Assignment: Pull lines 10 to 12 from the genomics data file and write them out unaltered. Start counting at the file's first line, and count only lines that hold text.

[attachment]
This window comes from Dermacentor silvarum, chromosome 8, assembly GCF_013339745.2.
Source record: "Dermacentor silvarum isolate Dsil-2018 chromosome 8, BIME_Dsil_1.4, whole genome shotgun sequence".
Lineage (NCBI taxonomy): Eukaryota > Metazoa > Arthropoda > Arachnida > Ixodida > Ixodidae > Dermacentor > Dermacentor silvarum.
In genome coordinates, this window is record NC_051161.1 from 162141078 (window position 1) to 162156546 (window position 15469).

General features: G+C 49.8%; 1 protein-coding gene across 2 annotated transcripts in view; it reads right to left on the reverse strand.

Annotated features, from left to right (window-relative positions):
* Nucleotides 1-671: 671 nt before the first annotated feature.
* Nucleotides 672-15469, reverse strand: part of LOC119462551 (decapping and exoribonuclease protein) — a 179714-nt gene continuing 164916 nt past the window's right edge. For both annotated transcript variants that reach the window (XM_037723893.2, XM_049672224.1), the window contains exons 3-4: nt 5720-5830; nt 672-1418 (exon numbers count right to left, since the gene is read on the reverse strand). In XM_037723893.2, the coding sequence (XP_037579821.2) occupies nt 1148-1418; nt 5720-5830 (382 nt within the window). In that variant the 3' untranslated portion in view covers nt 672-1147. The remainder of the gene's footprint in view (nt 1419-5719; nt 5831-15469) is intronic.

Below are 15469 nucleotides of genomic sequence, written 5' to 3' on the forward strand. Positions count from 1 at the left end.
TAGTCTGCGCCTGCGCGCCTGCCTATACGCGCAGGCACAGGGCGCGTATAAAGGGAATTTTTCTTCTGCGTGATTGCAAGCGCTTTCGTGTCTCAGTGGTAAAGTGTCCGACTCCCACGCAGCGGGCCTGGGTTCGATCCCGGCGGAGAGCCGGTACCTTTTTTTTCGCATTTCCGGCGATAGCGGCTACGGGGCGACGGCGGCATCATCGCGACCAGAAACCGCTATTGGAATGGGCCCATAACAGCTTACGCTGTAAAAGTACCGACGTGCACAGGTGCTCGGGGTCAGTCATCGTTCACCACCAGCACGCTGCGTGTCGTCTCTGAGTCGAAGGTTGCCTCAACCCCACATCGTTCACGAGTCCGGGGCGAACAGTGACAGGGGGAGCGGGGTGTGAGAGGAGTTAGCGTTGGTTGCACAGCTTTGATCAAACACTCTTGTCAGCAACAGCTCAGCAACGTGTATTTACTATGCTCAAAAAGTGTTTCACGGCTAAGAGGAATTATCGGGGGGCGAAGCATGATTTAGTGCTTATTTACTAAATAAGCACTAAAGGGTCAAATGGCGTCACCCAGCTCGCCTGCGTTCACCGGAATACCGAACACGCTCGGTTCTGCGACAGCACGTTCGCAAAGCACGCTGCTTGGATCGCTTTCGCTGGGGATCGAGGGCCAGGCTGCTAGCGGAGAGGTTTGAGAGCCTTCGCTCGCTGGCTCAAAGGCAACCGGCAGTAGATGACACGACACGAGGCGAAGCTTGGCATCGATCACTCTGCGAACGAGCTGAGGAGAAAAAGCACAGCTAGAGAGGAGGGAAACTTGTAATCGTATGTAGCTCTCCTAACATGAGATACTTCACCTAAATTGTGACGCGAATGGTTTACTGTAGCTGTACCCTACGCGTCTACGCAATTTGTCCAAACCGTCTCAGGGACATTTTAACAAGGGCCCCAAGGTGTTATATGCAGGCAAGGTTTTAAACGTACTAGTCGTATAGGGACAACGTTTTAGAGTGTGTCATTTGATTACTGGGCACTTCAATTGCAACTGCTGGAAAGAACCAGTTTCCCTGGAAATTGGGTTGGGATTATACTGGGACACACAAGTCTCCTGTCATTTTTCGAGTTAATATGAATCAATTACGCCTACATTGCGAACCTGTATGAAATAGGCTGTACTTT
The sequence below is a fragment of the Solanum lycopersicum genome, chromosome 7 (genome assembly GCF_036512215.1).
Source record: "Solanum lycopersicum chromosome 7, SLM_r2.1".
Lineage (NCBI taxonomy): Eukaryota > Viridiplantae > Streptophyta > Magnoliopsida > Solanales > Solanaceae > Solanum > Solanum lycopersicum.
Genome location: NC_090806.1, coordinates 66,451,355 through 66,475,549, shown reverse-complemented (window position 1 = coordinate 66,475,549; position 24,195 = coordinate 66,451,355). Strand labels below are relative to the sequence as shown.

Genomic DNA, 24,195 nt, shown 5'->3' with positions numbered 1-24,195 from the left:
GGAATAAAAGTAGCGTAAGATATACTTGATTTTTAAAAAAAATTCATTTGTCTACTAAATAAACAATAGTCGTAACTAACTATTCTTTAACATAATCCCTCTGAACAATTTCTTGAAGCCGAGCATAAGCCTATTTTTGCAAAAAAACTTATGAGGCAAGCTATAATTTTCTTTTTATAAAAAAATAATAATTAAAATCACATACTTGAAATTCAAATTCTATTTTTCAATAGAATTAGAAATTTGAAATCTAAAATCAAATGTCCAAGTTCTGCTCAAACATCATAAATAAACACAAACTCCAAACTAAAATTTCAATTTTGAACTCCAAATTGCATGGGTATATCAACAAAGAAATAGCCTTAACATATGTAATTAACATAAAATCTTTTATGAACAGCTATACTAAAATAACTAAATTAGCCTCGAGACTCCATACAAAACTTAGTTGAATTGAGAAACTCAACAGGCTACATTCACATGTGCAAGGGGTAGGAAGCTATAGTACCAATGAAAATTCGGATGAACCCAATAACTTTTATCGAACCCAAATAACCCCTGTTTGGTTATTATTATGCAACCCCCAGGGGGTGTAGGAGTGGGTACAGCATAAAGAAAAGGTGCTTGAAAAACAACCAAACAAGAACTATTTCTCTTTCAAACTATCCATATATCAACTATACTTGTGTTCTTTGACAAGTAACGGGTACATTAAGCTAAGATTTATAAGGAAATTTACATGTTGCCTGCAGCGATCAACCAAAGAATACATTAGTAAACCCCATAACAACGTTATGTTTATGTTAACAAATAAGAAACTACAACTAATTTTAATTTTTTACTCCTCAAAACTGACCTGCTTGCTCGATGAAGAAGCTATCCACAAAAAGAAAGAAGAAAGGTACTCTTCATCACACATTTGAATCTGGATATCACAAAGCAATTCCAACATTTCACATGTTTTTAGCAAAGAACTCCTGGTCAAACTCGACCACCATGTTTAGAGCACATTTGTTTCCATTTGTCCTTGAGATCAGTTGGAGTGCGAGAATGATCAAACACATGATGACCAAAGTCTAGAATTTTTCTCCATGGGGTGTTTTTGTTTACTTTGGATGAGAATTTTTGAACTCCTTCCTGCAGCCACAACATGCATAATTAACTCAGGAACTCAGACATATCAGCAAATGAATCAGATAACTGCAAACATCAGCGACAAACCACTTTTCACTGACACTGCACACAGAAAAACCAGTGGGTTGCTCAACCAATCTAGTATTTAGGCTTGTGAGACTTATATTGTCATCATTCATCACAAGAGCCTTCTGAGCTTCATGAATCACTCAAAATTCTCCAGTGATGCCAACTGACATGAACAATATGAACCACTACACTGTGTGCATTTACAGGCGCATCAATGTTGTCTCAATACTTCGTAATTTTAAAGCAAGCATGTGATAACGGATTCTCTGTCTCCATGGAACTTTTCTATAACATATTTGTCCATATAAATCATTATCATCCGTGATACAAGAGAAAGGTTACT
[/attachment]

TAGTCTGCGCCTGCGCGCCTGCCTATACGCGCAGGCACAGGGCGCGTATAAAGGGAATTTTTCTTCTGCGTGATTGCAAGCGCTTTCGTGTCTCAGTGGTAAAGTGTCCGACTCCCACGCAGCGGGCCTGGGTTCGATCCCGGCGGAGAGCCGGTACCTTTTTTTTCGCATTTCCGGCGATAGCGGCTACGGGGCGACGGCGGCATCATCGCGACCAGAAACCGCTATTGGAATGGGCCCATAACAGCTTACGCTGTAAAAGTACCGACGTGCACAGGTGCTCGGGGTCAGTCATCGTTCACCACCAGCACGCTGCGTGTCGTCTCTGAGTCGAAGGTTGCCTCAACCCCACATCGTTCACGAGTCCGGGGCGAACAGTGACAGGGGGAGCGGGGTGTGAGAGGAGTTAGCGTTGGTTGCACAGCTTTGATCAAACACTCTTGTCAGCAACAGCTCAGCAACGTGTATTTACTATGCTCAAAAAGTGTTTCACGGCTAAGAGGAATTATCGGGGGGCGAAGCATGATTTAGTGCTTATTTACTAAATAAGCACTAAAGGGTCAAATGGCGTCACCCAGCTCGCCTGCGTTCACCGGAATACCGAACACGCTCGGTTCTGCGACAGCACGTTCGCAAAGCACGCTGCTTGGATCGCTTTCGCTGGGGATCGAGGGCCAGGCTGCTAGCGGAGAGGTTTGAGAGCCTTCGCTCGCTGGCTCAAAGGCAACCGGCAGTAGATGACACGACACGAGGCGAAGCTTGGCATCGATCACTCTGCGAACGAGCTGAGGAGAAAAAGCACAGCTAGAGAGGAGGGAAACTTGTAATCGTATGTAGCTCTCCTAACATGAGATACTTCACCTAAATTGTGACGCGAATGGTTTACTGTAGCTGTACCCTACGCGTCTACGCAATTTGTCCAAACCGTCTCAGGGACATTTTAACAAGGGCCCCAAGGTGTTATATGCAGGCAAGGTTTTAAACGTACTAGTCGTATAGGGACAACGTTTTAGAGTGTGTCATTTGATTACTGGGCACTTCAATTGCAACTGCTGGAAAGAACCAGTTTCCCTGGAAATTGGGTTGGGATTATACTGGGACACACAAGTCTCCTGTCATTTTTCGAGTTAATATGAATCAATTACGCCTACATTGCGAACCTGTATGAAATAGGCTGTACTTT
The sequence below is a fragment of the Solanum lycopersicum genome, chromosome 7 (genome assembly GCF_036512215.1).
Source record: "Solanum lycopersicum chromosome 7, SLM_r2.1".